Prior to the SECURE Act, the beneficiary of an inherited IRA could generally “stretch” the required minimum distributions (“RMDs”) out of the account over his or her life expectancy. This “stretch” allowed for continued income tax deferral for many years (potentially decades if the beneficiary was young). The SECURE Act did away with the ability of a beneficiary to stretch RMDs out over lifetime for all but a limited class of beneficiaries. Instead, beneficiaries of an inherited IRA are now generally required to withdraw the full balance of the account within 10 years of the original account owner’s death. From the government’s perspective, the purpose of the elimination of the stretch is to accelerate the required withdrawals out of the retirement account, which forces the beneficiary to recognize income over a much shorter period of time.
The loss of the stretch IRA is particularly impactful on trusts that have been designated as beneficiaries of retirement accounts. Trusts that are designed to receive retirement accounts have always been drafted as either “conduit trusts” or “accumulation trusts.” Historically, a trust had to qualify as one of these two variations in order to achieve the benefit of the lifetime stretch. If a trust did not qualify as one of the two, the tax code required the trust to withdraw the retirement account within 5 years.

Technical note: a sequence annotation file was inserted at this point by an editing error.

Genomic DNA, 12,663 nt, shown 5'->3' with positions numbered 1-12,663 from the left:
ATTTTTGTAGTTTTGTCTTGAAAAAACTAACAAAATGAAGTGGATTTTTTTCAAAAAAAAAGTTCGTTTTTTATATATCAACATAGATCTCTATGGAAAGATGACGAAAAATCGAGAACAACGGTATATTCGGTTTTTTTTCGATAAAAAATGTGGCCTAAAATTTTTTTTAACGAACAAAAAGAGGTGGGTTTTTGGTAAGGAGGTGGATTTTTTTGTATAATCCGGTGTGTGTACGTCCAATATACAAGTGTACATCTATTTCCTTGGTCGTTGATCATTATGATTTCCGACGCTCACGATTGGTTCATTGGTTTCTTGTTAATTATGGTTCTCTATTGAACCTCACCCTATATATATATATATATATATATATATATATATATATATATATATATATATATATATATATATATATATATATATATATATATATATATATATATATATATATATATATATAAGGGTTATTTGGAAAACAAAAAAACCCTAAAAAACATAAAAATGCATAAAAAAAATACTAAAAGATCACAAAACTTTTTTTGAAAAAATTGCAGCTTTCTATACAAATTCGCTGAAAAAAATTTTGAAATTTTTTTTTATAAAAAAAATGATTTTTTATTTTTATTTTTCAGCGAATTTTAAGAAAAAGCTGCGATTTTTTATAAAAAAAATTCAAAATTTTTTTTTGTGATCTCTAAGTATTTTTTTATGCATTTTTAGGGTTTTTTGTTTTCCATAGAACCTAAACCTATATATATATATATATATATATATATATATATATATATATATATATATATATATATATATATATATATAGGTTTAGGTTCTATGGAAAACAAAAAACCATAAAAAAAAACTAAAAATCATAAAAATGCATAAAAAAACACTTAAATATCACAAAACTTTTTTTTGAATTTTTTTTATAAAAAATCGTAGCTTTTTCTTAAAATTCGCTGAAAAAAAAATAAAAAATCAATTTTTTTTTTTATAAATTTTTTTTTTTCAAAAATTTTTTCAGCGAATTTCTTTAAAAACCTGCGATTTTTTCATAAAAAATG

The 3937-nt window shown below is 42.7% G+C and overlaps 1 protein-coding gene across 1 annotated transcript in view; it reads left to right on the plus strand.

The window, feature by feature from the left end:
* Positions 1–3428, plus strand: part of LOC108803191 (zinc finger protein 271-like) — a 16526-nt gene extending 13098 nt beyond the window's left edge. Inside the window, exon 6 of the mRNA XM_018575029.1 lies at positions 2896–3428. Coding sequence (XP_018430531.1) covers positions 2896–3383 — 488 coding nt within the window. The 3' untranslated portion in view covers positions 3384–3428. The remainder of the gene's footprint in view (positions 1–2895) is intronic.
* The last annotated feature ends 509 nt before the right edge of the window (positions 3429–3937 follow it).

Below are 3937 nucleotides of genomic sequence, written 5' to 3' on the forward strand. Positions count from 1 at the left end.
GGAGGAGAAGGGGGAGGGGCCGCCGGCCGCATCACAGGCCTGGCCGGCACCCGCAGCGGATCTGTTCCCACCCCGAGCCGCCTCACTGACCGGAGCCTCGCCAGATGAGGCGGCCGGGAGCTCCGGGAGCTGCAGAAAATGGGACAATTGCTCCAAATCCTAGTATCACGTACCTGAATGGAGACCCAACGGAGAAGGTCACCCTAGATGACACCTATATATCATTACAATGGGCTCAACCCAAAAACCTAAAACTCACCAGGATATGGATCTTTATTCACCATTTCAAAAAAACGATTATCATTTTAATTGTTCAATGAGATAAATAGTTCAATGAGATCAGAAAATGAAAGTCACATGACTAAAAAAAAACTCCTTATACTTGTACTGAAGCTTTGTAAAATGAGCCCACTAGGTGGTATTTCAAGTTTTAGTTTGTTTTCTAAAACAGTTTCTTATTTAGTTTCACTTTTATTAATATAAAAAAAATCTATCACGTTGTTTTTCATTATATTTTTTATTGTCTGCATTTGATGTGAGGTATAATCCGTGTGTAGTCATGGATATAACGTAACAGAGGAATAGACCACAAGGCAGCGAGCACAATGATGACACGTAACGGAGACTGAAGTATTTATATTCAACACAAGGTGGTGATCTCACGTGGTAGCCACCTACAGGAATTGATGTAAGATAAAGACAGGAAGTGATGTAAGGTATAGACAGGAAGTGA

Prior to the SECURE Act, estate planning attorneys routinely drafted trusts to qualify as “conduit trusts,” as the conduit trust rules were the one “safe harbor” provided by the tax code. In order to qualify as a conduit trust, however, the trust had to require that all RMDs withdrawn from the account be immediately distributed to the beneficiary. Because of the lifetime stretch, RMDs in early years were typically small, and practitioners were less concerned with pushing them out because the bulk of the retirement account could be preserved.
With the enactment of the SECURE Act, it is important to rethink the use of the conduit trust as default planning for retirement account trusts. As noted above, the SECURE Act now requires retirement accounts to be withdrawn within 10 years of the account owner’s death. Therefore, if a conduit trust is used moving forward, the entire retirement account will be distributed to the trust beneficiary within 10 years, which may not be the account owner’s intent.
A conduit trust is no longer appropriate for a beneficiary in a high income tax bracket, a spendthrift, or a beneficiary in need of creditor protection (assuming it was ever appropriate for such a beneficiary). It is also no longer be appropriate for any type of beneficiary if the account owner desires the protections of a trust, as those benefits will be available for a maximum of 10 years. Instead, clients should consider the use of the “accumulation trust,” which allows a Trustee to accumulate retirement plan benefits within the trust, which preserves and protects the benefits for later distribution to the trust beneficiaries. Accumulation trusts must be drafted to prohibit anyone who is not an individual from ever being eligible to receive a distribution from the trust. Care should be taken to ensure that charities and other non-individual beneficiaries are precluded from distributions. Best practices typically dictate that retirement plan benefits be held in a separate “sub-trust” to ensure compliance with the strict accumulation trust rules.
The tax code is ever changing, and estate plan documents should be updated as the law evolves. Clients are encouraged to review their current estate plan documents to ensure that their estate plans will continue to achieve their objectives in light of these recent changes.